Great ResignationInflationSupply ChainsLeadership

Fast-fashion giants Zara and H&M are recovering from the pandemic at very different speeds

September 15, 2021, 10:57 AM UTC

The world’s two largest fashion retailers posted results today, and as Zara’s parent company, [hotlink]Inditex,[/hotlink] raked in record-high profits, those of Sweden’s Hennes & Mauritz (H&M) fell below expectations.

While their stores are often located 100 meters apart from one another, only Inditex has managed to recover from the pandemic, aided by an earlier turn toward integrating its online and brick-and-mortar stores.

In the summer-season quarter from May through July, Inditex recorded €6.99 billion ($8.27 billion) in revenue and surpassed its pre-pandemic summer high, pushed forward by the return of consumer demand and growth in its online sales.

Meanwhile, sales from H&M Group, which owns a suite of other brands including Arket, Cos, & Other Stories, and Weekday, grew less than expected from June through August as restrictions kept shoppers away from stores, rising only 9% annually to SEK55.6 billion ($6.46 billion).

Net sales at the Swedish group were down 11% from the same quarter in 2019, before the pandemic, while the Spanish group recorded a 7% rise from its 2019 summer sales.

And while both stores were equally crushed at the onset of the pandemic—Zara shuttered 95% of its stores, and its famously responsive supply chain wrote off €287 million in inventory in March 2020—Inditex invested €2.7 billion in the technological integration of its online and in-store shopping, which seems to have paid off.

Using radio-frequency identification chips to further streamline its supply chain and stock system, Inditex managed to boost its online sales for the first half of the year by 36% from the same period in 2020, and 137% when compared with 2019.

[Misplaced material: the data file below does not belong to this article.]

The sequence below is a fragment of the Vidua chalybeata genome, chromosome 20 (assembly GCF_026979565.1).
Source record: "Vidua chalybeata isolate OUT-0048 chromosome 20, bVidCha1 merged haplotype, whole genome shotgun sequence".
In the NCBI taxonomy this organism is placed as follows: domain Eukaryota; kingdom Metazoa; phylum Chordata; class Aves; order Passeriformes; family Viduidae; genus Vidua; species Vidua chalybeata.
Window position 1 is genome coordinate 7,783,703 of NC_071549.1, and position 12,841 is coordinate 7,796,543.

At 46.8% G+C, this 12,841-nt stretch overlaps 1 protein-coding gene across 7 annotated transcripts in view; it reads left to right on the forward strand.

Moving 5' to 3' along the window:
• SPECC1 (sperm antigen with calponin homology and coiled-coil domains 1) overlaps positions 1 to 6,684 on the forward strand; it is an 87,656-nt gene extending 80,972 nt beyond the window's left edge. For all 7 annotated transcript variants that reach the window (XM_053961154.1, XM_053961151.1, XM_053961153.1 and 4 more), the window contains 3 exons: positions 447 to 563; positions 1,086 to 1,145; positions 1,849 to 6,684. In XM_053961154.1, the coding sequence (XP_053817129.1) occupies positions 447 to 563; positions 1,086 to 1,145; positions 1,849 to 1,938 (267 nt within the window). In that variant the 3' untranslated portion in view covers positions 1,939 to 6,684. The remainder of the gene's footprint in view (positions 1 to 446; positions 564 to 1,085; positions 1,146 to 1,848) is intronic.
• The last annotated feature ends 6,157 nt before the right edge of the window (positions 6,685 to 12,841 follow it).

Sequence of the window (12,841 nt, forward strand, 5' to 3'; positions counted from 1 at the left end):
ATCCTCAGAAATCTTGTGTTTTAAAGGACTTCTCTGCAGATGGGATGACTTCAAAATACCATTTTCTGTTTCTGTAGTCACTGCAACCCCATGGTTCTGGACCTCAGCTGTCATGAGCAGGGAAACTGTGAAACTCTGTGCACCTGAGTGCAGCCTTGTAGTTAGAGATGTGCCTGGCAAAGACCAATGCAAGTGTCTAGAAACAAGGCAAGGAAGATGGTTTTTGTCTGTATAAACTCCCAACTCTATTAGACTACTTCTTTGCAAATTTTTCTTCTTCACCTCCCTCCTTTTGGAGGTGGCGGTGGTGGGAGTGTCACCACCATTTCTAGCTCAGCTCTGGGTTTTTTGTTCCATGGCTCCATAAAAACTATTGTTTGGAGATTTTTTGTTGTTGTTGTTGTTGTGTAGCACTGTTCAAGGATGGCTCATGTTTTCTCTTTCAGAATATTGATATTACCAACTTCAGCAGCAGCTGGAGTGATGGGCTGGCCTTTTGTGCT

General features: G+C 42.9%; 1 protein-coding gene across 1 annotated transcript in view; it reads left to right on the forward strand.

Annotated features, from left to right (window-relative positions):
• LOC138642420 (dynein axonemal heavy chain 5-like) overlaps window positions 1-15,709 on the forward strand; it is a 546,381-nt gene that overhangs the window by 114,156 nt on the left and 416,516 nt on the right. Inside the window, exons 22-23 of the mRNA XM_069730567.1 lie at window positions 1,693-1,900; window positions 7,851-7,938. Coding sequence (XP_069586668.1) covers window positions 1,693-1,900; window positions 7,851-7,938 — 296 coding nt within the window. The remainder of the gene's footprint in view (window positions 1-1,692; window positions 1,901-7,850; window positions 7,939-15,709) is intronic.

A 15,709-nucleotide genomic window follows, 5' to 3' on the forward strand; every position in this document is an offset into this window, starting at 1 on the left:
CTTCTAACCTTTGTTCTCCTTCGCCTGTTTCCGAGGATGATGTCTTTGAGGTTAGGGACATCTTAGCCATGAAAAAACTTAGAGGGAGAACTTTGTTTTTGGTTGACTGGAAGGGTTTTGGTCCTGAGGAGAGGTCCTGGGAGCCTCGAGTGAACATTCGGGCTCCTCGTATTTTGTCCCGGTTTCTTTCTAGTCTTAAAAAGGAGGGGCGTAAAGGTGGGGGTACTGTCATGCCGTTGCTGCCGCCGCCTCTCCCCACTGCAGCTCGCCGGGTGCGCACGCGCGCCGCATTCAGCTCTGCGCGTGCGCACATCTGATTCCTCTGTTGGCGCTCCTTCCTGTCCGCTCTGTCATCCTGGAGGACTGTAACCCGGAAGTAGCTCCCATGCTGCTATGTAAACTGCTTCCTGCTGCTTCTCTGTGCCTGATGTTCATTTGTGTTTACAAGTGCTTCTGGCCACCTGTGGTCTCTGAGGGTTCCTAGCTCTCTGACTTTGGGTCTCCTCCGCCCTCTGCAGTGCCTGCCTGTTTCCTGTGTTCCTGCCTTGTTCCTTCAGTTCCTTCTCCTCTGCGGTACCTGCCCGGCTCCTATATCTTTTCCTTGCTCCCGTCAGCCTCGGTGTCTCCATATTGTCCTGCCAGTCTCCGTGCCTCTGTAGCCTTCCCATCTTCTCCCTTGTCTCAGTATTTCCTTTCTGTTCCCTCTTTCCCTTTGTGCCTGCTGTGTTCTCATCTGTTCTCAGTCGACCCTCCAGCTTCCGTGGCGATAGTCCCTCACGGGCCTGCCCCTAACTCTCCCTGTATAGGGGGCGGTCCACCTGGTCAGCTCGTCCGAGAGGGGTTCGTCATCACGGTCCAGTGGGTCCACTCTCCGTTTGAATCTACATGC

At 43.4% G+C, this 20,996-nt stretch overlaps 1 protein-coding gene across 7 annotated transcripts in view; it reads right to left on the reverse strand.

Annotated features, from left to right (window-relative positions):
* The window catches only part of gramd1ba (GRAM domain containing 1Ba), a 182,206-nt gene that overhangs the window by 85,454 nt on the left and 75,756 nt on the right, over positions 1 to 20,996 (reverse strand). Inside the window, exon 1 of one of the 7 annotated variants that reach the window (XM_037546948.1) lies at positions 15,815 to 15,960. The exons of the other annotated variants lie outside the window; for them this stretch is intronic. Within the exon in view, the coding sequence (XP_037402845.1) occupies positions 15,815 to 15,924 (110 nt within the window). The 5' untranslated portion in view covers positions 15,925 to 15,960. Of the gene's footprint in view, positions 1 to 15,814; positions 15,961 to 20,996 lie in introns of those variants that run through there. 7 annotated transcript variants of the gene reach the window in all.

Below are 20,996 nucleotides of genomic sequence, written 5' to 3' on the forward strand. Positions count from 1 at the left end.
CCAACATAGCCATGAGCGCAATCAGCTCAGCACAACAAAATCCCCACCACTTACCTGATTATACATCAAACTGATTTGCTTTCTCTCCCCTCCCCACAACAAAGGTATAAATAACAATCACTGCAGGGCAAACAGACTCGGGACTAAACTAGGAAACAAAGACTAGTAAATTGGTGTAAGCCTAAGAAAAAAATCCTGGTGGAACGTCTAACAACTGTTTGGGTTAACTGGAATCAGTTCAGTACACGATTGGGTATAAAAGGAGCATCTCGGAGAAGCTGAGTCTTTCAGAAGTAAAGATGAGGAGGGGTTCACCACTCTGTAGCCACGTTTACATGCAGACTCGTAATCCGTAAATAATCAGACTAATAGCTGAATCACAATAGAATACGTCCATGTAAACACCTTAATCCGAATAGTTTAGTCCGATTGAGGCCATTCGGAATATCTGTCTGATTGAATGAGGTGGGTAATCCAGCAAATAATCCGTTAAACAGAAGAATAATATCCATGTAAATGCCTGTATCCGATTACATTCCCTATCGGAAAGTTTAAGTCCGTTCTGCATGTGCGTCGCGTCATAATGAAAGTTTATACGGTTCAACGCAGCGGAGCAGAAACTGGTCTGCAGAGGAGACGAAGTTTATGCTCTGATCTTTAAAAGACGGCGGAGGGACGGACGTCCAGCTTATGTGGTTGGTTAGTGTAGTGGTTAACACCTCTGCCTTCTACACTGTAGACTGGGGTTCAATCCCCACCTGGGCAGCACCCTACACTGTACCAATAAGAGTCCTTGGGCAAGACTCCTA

H&M also began intensifying its efforts and investment to build out a similar omnichannel and online space in May 2021, something it noted did increase online sales.

“Lockdowns and restrictions have continued to hamper development, particularly in Asia. However, as restrictions have been eased, sales in store have picked up in many markets while online sales have continued to increase,” H&M said.

Analysts foresee continued recovery for H&M as restrictions further ease. “In several markets where there are no restrictions, H&M is experiencing a positive sales development versus 2019,” Berenberg analysts said in a recent note, “which gives management confidence in recovery as restrictions are lifted elsewhere.”

Despite this, the analysts note that the increased disruption depressed trading, and they have lowered their forecasts to capture disruption from European lockdowns and China.

In early trading Wednesday, shares in the two retailers did not track their respective performances: H&M shares fell 3% while Inditex slid as well, falling 2%.

Subscribe to Fortune Daily to get essential business stories straight to your inbox each morning.